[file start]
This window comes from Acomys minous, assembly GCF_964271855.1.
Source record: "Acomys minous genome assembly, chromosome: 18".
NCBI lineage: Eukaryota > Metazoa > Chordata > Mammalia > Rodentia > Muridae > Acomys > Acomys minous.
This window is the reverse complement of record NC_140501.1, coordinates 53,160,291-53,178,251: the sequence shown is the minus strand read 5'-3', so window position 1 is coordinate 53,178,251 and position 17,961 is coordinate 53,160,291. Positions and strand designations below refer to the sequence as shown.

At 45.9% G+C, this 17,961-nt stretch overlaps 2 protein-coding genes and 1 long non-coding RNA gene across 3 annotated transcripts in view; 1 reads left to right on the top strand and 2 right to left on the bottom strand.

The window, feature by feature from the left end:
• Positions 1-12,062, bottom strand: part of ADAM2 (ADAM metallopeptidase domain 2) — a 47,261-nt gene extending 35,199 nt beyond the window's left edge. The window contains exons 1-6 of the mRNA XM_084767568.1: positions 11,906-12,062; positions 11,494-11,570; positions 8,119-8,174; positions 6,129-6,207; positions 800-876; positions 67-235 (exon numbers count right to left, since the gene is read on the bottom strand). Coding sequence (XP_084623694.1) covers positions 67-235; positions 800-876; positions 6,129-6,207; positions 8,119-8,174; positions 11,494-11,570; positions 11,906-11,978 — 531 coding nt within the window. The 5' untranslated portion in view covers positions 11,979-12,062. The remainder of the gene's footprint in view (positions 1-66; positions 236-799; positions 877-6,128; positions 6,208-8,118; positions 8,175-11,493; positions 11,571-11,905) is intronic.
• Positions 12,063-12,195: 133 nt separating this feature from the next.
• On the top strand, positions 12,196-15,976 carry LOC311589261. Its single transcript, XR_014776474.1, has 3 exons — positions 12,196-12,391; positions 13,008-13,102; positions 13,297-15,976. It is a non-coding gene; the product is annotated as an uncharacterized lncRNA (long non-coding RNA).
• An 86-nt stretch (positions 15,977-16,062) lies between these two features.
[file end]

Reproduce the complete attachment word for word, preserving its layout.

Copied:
This window comes from Acomys minous, assembly GCF_964271855.1.
Source record: "Acomys minous genome assembly, chromosome: 18".
NCBI lineage: Eukaryota > Metazoa > Chordata > Mammalia > Rodentia > Muridae > Acomys > Acomys minous.
This window is the reverse complement of record NC_140501.1, coordinates 53,160,291-53,178,251: the sequence shown is the minus strand read 5'-3', so window position 1 is coordinate 53,178,251 and position 17,961 is coordinate 53,160,291. Positions and strand designations below refer to the sequence as shown.

At 45.9% G+C, this 17,961-nt stretch overlaps 2 protein-coding genes and 1 long non-coding RNA gene across 3 annotated transcripts in view; 1 reads left to right on the top strand and 2 right to left on the bottom strand.

The window, feature by feature from the left end:
• Positions 1-12,062, bottom strand: part of ADAM2 (ADAM metallopeptidase domain 2) — a 47,261-nt gene extending 35,199 nt beyond the window's left edge. The window contains exons 1-6 of the mRNA XM_084767568.1: positions 11,906-12,062; positions 11,494-11,570; positions 8,119-8,174; positions 6,129-6,207; positions 800-876; positions 67-235 (exon numbers count right to left, since the gene is read on the bottom strand). Coding sequence (XP_084623694.1) covers positions 67-235; positions 800-876; positions 6,129-6,207; positions 8,119-8,174; positions 11,494-11,570; positions 11,906-11,978 — 531 coding nt within the window. The 5' untranslated portion in view covers positions 11,979-12,062. The remainder of the gene's footprint in view (positions 1-66; positions 236-799; positions 877-6,128; positions 6,208-8,118; positions 8,175-11,493; positions 11,571-11,905) is intronic.
• Positions 12,063-12,195: 133 nt separating this feature from the next.
• On the top strand, positions 12,196-15,976 carry LOC311589261. Its single transcript, XR_014776474.1, has 3 exons — positions 12,196-12,391; positions 13,008-13,102; positions 13,297-15,976. It is a non-coding gene; the product is annotated as an uncharacterized lncRNA (long non-coding RNA).
• An 86-nt stretch (positions 15,977-16,062) lies between these two features.